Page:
We begin by calculating the exposure of each of the portfolio’s underlying equity holdings to each factor and assigning a percentile ranking relative to the entire global-equity universe.

We then calculate a weighted average-percentile ranking for the entire equity portfolio and plot that on a scale of 1 to 100 in the Factor Profile capsules, with 1 typically plotting at the top of each capsule and 100 at the bottom. For example, a portfolio with a Style ranking of 1 would have a high growth tilt, while 100 would indicate an extreme value bias. Note: For the Size factor, the scale is flipped, with 100 (large) on top and 1 (small) at the bottom. This helps simplify the Factor Profile visual by keeping all “high” or “large” indicators aligned at the top.

The visualization reflects the portfolio’s current exposure (dark blue dot), how it has varied over time (light blue shading), and how its current position compares with its Morningstar Category average or a benchmark (black dot marker).

For which security types is Factor Profile available?

The Factor Profile is available for equity-mutual funds and ETFs. To accurately measure factor exposures, sufficient coverage of a fund’s holdings is required. The current coverage threshold is set at 80% of total portfolio weight, which includes over 40,000 portfolios.

The Factor Profile visualization is available through the security reports in Morningstar Direct and Office (desktop and web-based), Advisor Workstation, and Morningstar.com. The underlying Factor Profile percentile-ranking data is available in the grid/screener of web-based Direct for funds and ETFs.

We also calculate Factor Profile data for separate accounts and variable annuities and will be making plans to surface that data in the future.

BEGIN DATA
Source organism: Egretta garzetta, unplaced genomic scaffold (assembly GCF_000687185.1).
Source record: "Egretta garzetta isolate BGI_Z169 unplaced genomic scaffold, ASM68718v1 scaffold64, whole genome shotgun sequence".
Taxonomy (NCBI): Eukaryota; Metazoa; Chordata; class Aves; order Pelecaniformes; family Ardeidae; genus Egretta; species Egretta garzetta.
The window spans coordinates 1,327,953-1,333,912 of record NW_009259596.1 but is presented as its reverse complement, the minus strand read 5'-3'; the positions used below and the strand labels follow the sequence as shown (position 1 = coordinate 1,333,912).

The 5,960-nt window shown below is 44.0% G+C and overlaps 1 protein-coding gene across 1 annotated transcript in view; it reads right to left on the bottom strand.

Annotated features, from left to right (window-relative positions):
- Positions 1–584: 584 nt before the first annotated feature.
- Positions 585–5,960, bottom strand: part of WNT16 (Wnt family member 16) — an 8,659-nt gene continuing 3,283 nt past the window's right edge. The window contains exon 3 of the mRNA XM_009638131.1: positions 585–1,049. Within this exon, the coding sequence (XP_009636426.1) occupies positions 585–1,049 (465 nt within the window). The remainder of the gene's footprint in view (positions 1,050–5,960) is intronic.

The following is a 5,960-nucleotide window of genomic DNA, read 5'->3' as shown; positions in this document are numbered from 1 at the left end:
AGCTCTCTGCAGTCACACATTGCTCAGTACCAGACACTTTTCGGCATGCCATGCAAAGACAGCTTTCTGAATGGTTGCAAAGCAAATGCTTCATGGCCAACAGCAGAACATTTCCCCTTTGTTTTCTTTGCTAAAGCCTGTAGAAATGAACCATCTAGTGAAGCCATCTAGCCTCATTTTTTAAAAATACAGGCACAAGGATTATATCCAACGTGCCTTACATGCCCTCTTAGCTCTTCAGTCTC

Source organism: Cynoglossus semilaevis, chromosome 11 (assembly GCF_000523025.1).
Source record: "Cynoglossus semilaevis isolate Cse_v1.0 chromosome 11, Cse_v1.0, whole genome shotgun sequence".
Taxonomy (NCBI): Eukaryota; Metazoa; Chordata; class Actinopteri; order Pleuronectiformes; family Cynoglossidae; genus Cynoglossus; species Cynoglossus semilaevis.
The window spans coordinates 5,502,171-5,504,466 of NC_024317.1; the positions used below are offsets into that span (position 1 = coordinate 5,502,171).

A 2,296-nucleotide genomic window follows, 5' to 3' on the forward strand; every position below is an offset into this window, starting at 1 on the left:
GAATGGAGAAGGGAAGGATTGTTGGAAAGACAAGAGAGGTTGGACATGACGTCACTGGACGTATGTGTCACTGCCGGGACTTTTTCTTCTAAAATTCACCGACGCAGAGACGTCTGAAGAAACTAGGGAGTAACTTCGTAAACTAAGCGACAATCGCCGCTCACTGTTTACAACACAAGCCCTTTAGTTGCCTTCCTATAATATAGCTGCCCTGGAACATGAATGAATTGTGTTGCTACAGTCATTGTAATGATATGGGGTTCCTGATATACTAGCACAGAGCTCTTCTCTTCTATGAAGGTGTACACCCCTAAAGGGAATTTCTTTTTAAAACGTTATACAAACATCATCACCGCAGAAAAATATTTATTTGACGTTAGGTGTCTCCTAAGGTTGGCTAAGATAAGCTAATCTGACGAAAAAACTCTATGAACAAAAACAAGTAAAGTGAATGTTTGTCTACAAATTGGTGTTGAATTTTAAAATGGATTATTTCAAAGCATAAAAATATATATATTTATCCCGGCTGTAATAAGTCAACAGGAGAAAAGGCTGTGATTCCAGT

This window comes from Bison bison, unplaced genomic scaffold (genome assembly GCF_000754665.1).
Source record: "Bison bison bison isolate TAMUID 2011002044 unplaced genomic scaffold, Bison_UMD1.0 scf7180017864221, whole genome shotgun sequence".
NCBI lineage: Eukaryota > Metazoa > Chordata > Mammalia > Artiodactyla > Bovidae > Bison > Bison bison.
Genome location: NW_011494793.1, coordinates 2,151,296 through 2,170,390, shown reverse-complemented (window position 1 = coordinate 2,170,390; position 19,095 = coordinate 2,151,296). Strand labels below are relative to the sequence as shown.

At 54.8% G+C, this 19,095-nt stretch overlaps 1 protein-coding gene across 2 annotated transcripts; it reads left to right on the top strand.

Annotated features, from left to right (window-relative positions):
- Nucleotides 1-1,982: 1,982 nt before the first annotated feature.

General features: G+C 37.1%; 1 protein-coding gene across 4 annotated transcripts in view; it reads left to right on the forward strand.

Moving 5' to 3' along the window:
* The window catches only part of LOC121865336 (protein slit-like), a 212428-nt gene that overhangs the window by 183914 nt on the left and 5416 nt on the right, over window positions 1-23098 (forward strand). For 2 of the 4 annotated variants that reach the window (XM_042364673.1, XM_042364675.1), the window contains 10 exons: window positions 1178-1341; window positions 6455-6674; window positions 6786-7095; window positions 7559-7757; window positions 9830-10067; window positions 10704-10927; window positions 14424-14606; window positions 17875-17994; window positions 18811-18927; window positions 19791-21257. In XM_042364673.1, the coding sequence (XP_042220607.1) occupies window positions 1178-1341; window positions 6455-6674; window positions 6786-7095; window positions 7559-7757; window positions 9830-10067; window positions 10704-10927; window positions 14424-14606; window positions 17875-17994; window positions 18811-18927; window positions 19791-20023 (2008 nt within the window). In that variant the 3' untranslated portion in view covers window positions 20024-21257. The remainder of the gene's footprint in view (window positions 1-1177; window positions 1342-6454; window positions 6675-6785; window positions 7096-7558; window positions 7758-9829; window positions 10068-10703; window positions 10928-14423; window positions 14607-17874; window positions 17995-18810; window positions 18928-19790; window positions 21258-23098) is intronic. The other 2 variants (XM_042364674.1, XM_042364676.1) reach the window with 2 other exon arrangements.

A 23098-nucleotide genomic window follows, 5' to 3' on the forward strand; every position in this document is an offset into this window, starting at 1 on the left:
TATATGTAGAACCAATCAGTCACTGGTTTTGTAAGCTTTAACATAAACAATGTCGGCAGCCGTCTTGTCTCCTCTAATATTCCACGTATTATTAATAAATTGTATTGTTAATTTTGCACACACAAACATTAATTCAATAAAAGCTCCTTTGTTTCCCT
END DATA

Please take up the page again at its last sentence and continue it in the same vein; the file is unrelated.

How is Factor Profile similar to and different from the Morningstar Style Box?

Factor Profile builds on the Morningstar Style Box by including the traditional style and size factors while adding five additional drivers of risk and return: yield, momentum, quality, volatility, and liquidity. We use the same methodology to calculate the style and size factors in both Factor Profile and Style Box but then we take the extra step of translating them to percentile rankings relative to the global-equity universe. We do not have plans at this time to replace or alter our Style Box or categorization system based on Factor Profile.

How are these seven factors related to the other factors included in the Morningstar Risk Model?

We use Morningstar’s Global Risk Model engine to calculate the raw data for the seven standard factors shown in Factor Profile, as well as many additional Morningstar proprietary factors included in our Risk Model offerings. Morningstar software users can now access the seven new standard factors (“Standard Factor Model”) alongside Morningstar’s proprietary models in our Risk Model components.

Morningstar products display factor-exposure data as percentile rankings in some places and as z-scores in other places—what’s the difference and how do they relate?

Z-scores, a standard statistical measure reflecting the number of standard deviations away from a mean, are used to quantify factor exposures for all factors, including the seven new factors in the Factor Profile, in Morningstar’s Risk Model components. For grid/screener in web-based Direct and to plot the Factor Profile visual, however, we translate the z-scores into easy-to-interpret percentile rankings so investors can see how stocks and funds are positioned relative to peers.

Where can I find the methodology?

Download the methodology paper.

Get Started With Factor Profile

In this webinar, you’ll learn how to capture the most relevant factors that drive portfolio returns.